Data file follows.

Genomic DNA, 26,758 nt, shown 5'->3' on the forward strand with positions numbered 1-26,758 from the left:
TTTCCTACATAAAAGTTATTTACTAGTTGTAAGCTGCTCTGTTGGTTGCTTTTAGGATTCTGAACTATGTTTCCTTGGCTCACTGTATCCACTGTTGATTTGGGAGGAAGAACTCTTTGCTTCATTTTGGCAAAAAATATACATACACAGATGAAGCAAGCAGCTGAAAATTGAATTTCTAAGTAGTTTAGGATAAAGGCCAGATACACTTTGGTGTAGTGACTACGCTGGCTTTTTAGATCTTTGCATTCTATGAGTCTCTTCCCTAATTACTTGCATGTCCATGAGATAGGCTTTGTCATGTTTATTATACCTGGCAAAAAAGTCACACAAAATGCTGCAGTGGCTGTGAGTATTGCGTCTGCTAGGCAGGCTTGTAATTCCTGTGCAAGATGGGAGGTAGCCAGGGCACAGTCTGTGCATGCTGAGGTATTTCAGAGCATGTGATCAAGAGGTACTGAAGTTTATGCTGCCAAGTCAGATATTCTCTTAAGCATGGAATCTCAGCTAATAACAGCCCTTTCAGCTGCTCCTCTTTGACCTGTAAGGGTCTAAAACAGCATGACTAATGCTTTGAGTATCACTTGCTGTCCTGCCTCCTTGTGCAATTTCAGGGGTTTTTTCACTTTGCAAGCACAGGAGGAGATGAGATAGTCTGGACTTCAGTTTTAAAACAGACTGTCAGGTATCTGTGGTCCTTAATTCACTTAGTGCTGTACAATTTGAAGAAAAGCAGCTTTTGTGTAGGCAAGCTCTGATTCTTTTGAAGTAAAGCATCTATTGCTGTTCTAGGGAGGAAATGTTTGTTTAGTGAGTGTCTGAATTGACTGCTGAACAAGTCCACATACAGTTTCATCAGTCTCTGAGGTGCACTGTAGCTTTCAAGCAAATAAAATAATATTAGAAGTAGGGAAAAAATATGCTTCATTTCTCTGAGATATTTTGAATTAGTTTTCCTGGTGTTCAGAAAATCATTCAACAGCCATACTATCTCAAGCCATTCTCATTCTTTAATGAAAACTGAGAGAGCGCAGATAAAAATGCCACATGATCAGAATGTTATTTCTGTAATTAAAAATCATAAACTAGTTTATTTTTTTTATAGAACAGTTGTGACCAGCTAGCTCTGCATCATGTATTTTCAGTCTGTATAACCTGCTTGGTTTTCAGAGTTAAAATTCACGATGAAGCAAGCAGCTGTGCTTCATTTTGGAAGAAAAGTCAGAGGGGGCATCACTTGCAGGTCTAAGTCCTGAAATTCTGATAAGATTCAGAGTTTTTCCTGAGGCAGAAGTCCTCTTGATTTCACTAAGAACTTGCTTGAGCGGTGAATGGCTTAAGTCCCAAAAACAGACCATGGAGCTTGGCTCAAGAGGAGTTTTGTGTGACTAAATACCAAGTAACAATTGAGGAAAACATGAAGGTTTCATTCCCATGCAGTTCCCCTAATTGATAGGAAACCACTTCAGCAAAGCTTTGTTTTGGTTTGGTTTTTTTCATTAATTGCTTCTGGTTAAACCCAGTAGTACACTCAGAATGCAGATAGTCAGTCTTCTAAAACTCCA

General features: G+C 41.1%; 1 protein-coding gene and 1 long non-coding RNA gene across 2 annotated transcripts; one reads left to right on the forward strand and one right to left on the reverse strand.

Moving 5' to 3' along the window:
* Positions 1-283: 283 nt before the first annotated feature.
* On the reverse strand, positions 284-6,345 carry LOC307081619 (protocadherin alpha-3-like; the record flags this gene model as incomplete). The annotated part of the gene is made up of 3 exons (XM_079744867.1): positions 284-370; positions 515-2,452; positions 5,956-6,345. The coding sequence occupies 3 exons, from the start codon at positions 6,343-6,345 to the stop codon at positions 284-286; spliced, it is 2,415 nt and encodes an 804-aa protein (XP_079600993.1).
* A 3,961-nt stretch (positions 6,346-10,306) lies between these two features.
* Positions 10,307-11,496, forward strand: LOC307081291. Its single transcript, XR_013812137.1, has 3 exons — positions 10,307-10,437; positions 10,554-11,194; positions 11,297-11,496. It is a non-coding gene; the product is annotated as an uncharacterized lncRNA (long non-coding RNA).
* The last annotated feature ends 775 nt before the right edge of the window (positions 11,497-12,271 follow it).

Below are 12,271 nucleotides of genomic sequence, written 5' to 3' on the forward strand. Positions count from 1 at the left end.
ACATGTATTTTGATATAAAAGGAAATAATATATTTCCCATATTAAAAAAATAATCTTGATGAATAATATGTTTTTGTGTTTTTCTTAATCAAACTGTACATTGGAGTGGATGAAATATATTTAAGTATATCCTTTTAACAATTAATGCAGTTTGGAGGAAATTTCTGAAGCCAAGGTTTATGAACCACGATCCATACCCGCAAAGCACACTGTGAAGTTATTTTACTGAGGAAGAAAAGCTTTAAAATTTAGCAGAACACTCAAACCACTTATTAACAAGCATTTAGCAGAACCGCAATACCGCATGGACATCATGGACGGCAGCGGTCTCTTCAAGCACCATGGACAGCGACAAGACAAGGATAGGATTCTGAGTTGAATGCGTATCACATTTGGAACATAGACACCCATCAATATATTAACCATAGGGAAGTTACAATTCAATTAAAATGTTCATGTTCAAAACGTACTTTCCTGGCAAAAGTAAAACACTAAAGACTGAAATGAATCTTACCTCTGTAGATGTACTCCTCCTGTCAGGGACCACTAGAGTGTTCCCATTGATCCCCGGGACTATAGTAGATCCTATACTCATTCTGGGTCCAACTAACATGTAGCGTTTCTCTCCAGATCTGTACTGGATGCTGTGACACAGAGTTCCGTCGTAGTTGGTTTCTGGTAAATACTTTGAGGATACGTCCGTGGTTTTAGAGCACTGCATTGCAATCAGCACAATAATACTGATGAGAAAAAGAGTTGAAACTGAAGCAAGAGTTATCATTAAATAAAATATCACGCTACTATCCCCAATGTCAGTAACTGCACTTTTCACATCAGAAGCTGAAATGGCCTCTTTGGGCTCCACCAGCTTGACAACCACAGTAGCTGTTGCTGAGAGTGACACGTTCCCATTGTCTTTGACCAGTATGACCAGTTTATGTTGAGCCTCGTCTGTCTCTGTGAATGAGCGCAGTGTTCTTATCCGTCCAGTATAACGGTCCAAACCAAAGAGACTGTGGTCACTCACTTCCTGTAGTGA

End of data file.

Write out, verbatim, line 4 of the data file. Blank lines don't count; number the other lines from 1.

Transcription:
Moving 5' to 3' along the window: